Backlash Won’t Stop Zuraida’s Designated Smoking Areas Plan

By Vinodh Pillai | 10 January 2020

The housing and local government minister says her administration needs to facilitate the needs of the people, even those who light up.

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KUALA LUMPUR, Jan 10 — Despite protests from anti-tobacco groups, the Housing and Local Government Ministry said it will proceed to form designated smoking zones in public and outside eateries.

Housing and Local Government Minister Zuraida Kamaruddin told CodeBlue that her administration has to facilitate the needs of every citizen, even those who smoke, as it is the government’s responsibility and duty to do so.

“Our initiative is to support and facilitate MOH’s policy,” she added, referring to the Ministry of Health’s (MOH) ongoing enforcement of a nationwide smoking ban in restaurants and open-air eateries.

“It’s under our jurisdiction that we can allow such structures; MOH does not have the mechanism.”

She also said that the plan will proceed as planned, adding that it is “all by request and the proposer’s budget”.

Zuraida’s comments came barely hours after 56 medical associations, professional bodies and NGOs slammed her recent announcement to allocate RM1 million in funding for designated smoking zones in public areas, complete with seats, a canopy-style shelter, and ashtray.

Representing the groups, spokespeople from the Malaysian Public Health Specialists Association (PPPKAM), the National Cancer Society Malaysia (NCSM), and the Malaysian Council for Tobacco Control (MCTC) raised concerns of designated smoking areas undermining the objectives of the smoking ban.

“Smoking zones in the middle of public places, as has been erected by the Ampang Jaya City Council, will give the picture of re-normalisation (of smoking) where young people will see smoking as something accepted by society,” PPPKAM president Dr Zainal Ariffin Omar added during a press conference today.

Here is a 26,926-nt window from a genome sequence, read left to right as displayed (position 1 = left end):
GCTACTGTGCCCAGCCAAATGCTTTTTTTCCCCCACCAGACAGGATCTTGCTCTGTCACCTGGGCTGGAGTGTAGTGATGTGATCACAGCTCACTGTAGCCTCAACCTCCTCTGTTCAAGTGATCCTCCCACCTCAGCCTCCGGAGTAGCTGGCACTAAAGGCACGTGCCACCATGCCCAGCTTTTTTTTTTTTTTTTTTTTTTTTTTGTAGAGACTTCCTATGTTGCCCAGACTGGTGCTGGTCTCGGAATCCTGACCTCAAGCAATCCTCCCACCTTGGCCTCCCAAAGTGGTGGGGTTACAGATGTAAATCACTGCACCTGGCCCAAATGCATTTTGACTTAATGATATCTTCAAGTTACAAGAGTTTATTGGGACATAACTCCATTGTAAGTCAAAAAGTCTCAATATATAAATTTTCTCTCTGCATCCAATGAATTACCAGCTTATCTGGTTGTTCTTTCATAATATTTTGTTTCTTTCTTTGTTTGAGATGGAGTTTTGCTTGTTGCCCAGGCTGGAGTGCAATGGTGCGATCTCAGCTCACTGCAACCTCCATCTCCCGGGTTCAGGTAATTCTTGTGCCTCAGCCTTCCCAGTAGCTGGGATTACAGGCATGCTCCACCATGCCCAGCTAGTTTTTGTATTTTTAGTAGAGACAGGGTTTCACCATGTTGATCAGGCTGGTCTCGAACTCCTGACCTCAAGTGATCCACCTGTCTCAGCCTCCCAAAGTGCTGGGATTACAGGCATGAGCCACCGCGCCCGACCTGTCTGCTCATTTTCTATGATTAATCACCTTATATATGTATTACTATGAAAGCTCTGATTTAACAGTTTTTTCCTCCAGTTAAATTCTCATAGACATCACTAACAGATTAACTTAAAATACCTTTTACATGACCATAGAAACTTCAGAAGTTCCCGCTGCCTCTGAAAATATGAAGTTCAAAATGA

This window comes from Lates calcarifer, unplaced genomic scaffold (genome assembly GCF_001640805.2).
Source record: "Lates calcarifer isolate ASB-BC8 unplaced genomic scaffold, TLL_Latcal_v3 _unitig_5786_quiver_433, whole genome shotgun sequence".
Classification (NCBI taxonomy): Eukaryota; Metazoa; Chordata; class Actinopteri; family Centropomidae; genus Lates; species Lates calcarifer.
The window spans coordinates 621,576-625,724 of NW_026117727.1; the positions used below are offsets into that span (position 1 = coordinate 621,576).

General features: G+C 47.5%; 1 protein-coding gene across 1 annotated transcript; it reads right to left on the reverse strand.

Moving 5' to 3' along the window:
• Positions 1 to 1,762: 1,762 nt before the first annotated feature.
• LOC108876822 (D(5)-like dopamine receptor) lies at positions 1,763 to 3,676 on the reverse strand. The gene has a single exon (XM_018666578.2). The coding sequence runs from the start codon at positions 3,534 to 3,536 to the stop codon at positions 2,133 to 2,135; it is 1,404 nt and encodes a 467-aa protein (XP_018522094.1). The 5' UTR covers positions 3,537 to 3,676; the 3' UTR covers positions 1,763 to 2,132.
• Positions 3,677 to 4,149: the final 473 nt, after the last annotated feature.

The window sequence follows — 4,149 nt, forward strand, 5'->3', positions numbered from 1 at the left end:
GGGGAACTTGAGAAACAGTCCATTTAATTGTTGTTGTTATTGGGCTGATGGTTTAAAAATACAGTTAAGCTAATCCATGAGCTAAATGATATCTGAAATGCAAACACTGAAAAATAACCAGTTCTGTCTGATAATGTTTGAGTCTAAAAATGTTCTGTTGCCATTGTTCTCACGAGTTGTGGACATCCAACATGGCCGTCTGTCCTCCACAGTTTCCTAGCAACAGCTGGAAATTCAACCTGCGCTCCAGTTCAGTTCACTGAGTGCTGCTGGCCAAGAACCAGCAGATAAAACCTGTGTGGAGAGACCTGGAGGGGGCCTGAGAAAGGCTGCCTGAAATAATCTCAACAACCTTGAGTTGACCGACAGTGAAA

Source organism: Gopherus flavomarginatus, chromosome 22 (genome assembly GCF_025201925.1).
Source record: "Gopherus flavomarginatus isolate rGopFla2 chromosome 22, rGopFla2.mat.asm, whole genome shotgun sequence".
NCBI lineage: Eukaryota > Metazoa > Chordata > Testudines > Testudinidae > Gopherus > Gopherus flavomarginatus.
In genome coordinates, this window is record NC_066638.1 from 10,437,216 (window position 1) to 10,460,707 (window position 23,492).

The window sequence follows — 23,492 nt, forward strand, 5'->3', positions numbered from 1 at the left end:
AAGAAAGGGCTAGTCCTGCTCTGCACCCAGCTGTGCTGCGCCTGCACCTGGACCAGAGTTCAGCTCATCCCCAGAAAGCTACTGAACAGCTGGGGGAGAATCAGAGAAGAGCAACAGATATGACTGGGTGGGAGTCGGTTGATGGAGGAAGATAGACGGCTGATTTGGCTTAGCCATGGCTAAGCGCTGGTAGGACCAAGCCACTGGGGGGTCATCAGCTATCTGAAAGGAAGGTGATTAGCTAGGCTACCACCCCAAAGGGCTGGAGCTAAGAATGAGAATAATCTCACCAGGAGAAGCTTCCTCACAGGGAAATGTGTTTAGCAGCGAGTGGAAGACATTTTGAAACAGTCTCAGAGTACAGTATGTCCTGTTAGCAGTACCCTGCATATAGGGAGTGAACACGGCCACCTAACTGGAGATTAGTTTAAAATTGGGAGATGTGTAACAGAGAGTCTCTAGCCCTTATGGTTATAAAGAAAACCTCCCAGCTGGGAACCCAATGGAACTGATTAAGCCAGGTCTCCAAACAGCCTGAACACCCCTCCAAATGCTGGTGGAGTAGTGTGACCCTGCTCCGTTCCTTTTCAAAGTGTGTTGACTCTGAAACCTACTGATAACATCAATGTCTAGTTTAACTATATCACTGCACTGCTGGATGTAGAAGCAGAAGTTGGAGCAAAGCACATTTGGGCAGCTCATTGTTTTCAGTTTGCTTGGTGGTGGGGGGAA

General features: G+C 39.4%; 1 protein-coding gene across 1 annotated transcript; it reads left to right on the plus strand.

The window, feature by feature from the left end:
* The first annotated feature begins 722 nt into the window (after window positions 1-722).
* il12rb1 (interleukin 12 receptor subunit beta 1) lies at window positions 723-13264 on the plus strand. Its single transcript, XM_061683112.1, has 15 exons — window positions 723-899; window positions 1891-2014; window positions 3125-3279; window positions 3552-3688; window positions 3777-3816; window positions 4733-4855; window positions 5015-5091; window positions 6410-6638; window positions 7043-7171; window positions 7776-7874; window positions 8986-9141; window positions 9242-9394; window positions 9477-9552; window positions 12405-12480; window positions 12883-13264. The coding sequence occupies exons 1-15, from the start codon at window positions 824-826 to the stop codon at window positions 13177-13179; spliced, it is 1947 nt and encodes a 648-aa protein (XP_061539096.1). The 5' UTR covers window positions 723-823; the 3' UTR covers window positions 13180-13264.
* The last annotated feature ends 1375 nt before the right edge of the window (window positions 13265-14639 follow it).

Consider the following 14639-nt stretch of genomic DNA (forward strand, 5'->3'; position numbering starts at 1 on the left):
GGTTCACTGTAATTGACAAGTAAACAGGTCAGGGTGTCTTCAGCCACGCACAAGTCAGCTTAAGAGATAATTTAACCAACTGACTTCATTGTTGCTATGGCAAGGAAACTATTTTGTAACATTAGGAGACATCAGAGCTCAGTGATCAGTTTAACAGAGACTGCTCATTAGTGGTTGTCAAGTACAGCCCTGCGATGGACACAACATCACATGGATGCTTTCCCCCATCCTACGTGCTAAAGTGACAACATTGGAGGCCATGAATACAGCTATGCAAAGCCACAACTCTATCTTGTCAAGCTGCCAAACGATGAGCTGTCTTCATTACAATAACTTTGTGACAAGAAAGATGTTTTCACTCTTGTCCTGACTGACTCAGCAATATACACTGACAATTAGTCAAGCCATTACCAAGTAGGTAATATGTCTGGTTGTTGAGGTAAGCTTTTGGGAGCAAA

Asked for comments on these two matters, Zuraida, who is also the Ampang MP, said she would let MOH respond to them.

She similarly passed the buck over to MOH when asked to respond to calls online from physicians, as well as from today’s press conference by anti-tobacco advocates, that the designated smoking areas in public are “luxurious” and unnecessary.

“After all, the objective of the policy was to ban smoking within the eateries with a three metre limit,” she said.

Concerns have also been raised about the so-called exorbitant RM1 million fund, which critics said could be used for treating smokers or patients affected by secondhand smoke.

Critics further slammed the Housing and Local Government Ministry for allowing restaurants to set up smaller designated smoking areas with canopies, funded by the businesses themselves, based on the ministry’s guidelines that have yet to be released.

A ministry spokesman could not confirm, at press time, when the guidelines would be released.

Zuraida, meanwhile, said she has yet to see a letter from MCTC requesting to meet her and relay in person their objections against the smoking zones, as claimed by MCTC vice-president Shaari Ahmad Junid today.

MCTC, among others, said that the anti-smoking umbrella group representing over 40 NGOs was not consulted over the move prior to it being announced by Zuraida. MCTC added that it would call for another press conference to announce their next move if it doesn’t get to meet Zuraida by January 18.

MOH has finally enforced a smoking ban in restaurants from January 1 this year, fining people who smoke or vape within the premises of restricted areas, including at open-air eateries. Those who smoke within three metres of eateries risk being fined RM10,000, or jailed up to two years, if prosecuted in court.

So far, MOH has issued RM250 compounds against smokers and restaurant owners for smoking-related violations.

Members of the public can still light up or puff in public though, as only 23 places have been gazetted as restricted public areas, including hospitals, indoor facilities, schools, mosques, government buildings, parks, and shopping malls.

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